How the anthrax toxin gets into cells is visualized in a paper published online this week in Nature Structural & Molecular Biology. Understanding the machinery underlying such a basic process in the anthrax lifecycle allows researchers to look for weak spots to target such pathogens.
Bacillus anthracis, the bacterium that causes anthrax, produces the toxin lethal factor (LF), which, once it enters cells, leads to fatality for patients. But injecting these proteins into host cells is akin to getting a ship into a bottle, in that they have to be unfolded to get them through a narrow channel into the cell where they are refolded into their active shape.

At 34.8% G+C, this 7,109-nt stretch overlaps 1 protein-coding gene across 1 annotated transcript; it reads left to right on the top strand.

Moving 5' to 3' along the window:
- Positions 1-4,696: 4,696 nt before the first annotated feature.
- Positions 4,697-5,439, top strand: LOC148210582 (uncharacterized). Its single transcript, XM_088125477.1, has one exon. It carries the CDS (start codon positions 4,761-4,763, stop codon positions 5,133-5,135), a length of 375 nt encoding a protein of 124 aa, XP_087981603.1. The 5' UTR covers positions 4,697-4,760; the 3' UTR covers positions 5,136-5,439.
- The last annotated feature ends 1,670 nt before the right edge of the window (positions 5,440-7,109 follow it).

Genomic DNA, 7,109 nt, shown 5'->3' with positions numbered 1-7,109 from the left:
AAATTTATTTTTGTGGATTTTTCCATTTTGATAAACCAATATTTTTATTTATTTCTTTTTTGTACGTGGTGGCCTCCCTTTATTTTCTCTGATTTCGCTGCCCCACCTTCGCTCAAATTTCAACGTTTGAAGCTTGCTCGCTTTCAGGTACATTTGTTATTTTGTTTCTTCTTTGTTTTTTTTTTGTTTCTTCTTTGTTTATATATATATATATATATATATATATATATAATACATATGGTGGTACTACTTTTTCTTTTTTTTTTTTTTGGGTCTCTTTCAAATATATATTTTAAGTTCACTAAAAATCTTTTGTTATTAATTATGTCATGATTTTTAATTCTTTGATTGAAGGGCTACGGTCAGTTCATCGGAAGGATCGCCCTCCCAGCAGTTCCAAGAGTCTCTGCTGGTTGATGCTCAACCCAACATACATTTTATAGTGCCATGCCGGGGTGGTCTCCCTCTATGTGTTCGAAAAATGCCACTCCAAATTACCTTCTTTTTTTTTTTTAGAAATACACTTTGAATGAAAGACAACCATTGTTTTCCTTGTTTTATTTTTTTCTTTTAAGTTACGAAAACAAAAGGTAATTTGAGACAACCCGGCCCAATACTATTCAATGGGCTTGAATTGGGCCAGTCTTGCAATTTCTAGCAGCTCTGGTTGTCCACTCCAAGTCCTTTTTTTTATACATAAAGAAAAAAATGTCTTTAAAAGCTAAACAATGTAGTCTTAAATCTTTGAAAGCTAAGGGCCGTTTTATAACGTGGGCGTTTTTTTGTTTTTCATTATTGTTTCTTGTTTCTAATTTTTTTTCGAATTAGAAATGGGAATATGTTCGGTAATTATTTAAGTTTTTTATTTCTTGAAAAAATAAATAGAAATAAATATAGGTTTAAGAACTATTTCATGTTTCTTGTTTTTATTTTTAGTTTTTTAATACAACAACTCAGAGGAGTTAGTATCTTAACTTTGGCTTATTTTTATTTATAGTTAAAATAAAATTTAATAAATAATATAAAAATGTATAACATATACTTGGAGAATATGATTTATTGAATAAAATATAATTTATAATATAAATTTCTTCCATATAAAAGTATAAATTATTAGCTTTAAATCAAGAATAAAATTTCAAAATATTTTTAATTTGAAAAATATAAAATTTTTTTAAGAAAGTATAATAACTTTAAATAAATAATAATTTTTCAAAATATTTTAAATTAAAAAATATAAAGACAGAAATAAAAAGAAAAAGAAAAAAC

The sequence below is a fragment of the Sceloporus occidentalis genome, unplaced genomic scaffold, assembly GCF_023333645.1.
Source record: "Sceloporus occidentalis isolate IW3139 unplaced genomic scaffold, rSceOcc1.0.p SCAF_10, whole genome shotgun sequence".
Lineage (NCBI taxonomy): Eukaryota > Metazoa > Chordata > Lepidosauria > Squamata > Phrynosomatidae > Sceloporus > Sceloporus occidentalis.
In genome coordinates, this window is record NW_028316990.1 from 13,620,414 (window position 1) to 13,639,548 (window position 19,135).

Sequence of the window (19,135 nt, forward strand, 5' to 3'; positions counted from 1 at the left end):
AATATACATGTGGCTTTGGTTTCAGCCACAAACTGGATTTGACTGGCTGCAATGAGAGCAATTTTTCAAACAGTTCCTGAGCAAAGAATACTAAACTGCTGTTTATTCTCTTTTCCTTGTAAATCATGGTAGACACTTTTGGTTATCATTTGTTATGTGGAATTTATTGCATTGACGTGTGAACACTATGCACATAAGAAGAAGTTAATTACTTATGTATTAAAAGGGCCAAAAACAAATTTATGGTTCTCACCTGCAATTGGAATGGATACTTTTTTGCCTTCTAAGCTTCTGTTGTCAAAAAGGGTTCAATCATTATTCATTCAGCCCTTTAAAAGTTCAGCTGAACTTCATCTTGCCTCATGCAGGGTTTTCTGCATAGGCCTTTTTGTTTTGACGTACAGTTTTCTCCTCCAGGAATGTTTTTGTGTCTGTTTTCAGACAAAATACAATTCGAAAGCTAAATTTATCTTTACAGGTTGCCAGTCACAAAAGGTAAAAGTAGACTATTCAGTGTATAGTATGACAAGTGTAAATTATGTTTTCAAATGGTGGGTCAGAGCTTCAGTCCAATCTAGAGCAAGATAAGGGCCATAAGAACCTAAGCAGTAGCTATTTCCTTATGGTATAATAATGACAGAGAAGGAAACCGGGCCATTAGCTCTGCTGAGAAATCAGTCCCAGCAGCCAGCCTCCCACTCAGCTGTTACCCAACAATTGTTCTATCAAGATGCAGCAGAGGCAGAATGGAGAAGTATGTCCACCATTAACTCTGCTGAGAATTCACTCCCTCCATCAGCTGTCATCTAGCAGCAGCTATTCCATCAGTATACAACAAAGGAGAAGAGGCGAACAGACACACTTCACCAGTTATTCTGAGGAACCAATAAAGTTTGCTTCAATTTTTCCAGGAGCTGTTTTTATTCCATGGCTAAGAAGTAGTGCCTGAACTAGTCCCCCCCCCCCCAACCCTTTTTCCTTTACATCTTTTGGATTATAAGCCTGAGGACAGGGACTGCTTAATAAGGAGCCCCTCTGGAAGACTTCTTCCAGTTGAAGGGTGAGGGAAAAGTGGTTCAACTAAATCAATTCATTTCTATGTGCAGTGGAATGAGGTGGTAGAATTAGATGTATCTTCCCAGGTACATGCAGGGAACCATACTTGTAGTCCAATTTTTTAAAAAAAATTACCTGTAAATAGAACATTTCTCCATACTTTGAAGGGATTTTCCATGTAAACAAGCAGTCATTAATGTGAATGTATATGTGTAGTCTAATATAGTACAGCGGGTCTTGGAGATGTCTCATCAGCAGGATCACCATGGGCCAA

The anthrax lethal toxin injection system itself consists of protective antigen (PA) and lethal factor (LF), with LF unfolding for translocation into the host cell. Structural and functional analyses indicate how each of four LF molecules unfolds and binds on the surface of eight PA molecules in clefts that help stabilize the unfolded state. This indicates how the bacterium can control the shape of the molecule and ensure it remains functional.
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